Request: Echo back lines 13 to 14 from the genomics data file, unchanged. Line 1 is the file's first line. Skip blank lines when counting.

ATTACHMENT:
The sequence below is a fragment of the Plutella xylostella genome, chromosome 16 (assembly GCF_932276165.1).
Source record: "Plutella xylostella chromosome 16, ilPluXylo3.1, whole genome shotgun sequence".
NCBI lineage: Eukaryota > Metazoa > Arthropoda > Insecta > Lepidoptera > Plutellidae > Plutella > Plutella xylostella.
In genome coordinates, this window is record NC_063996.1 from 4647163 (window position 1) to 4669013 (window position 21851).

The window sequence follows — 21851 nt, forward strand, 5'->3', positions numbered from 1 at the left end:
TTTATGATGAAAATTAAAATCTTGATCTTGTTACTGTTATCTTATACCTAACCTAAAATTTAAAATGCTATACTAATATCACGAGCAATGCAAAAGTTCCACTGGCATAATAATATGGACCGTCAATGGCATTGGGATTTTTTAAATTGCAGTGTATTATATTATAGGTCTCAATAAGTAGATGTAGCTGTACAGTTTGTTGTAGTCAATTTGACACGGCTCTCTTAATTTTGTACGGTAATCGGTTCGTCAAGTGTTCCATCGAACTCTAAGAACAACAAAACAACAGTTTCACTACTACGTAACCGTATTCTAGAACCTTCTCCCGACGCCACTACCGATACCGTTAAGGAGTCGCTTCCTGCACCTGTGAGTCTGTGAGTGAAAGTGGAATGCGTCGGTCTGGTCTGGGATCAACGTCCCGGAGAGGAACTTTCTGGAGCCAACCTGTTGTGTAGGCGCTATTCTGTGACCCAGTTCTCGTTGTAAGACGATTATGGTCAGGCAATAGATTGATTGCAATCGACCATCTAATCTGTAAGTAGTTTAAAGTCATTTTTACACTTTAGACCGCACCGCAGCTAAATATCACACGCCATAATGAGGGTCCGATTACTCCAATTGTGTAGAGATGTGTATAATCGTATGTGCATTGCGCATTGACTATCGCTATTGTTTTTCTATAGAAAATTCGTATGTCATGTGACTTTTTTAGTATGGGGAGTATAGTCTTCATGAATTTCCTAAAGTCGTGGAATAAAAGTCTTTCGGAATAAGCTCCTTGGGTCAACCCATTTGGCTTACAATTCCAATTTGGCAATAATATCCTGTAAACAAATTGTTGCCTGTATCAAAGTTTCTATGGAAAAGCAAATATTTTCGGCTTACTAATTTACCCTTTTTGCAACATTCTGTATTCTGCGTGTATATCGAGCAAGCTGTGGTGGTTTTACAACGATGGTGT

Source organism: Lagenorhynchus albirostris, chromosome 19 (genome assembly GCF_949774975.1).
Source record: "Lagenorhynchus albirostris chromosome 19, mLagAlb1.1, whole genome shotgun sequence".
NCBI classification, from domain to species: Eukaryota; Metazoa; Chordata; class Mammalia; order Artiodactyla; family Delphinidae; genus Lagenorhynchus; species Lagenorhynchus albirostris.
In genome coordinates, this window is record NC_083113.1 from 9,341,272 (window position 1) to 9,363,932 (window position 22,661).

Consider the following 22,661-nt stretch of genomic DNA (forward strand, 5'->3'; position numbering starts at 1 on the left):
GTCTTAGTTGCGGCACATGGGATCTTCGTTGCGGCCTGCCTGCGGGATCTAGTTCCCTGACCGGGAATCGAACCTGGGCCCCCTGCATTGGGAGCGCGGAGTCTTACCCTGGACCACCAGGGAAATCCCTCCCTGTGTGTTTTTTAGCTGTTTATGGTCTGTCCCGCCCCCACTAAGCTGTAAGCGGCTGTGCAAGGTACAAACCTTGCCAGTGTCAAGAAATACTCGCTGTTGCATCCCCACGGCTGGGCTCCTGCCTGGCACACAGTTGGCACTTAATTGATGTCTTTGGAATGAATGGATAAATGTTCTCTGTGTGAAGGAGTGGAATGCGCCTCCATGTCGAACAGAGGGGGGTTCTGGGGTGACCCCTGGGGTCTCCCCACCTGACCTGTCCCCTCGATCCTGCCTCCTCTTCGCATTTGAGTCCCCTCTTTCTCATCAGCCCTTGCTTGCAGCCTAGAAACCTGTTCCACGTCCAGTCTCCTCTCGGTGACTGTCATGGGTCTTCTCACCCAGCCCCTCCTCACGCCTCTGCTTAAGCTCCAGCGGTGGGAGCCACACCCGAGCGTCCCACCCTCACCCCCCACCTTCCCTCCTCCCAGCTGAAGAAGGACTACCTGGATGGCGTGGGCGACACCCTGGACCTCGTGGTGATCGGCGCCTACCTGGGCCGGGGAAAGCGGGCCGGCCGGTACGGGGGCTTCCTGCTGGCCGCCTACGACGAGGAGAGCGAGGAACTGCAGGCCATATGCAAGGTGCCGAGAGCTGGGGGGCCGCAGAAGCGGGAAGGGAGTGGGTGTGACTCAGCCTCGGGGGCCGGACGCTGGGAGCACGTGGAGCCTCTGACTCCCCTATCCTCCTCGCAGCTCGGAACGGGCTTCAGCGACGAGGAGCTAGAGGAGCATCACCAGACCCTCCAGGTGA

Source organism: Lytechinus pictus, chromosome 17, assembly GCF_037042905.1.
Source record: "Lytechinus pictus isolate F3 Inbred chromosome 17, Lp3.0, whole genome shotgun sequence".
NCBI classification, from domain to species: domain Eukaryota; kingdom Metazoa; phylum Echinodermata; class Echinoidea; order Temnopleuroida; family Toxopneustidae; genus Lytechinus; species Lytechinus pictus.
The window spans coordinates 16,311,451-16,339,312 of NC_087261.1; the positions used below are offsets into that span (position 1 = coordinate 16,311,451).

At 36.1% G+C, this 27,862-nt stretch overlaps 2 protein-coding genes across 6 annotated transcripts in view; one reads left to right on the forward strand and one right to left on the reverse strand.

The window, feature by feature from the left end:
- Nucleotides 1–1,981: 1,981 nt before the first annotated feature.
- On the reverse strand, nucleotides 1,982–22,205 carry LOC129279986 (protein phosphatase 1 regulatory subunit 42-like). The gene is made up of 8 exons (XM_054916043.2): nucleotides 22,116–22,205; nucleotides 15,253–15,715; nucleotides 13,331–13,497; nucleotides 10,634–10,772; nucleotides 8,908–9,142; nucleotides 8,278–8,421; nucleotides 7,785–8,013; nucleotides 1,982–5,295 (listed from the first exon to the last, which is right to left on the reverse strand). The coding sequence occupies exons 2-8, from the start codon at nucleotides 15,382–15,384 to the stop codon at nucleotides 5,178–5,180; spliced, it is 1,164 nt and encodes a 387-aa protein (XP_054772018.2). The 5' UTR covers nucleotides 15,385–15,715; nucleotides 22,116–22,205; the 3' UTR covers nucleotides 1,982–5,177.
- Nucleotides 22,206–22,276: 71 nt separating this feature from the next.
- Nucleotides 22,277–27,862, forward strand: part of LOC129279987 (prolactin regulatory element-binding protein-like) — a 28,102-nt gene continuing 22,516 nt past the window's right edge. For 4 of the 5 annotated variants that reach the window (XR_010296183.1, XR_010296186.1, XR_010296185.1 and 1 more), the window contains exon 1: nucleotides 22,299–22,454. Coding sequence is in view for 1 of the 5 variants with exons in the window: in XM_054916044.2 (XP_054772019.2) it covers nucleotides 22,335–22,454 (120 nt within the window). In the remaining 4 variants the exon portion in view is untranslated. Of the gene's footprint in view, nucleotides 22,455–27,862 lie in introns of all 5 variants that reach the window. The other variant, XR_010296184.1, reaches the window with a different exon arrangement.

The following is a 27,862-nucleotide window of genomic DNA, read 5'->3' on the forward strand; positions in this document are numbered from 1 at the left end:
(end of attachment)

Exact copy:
Source organism: Lytechinus pictus, chromosome 17, assembly GCF_037042905.1.
Source record: "Lytechinus pictus isolate F3 Inbred chromosome 17, Lp3.0, whole genome shotgun sequence".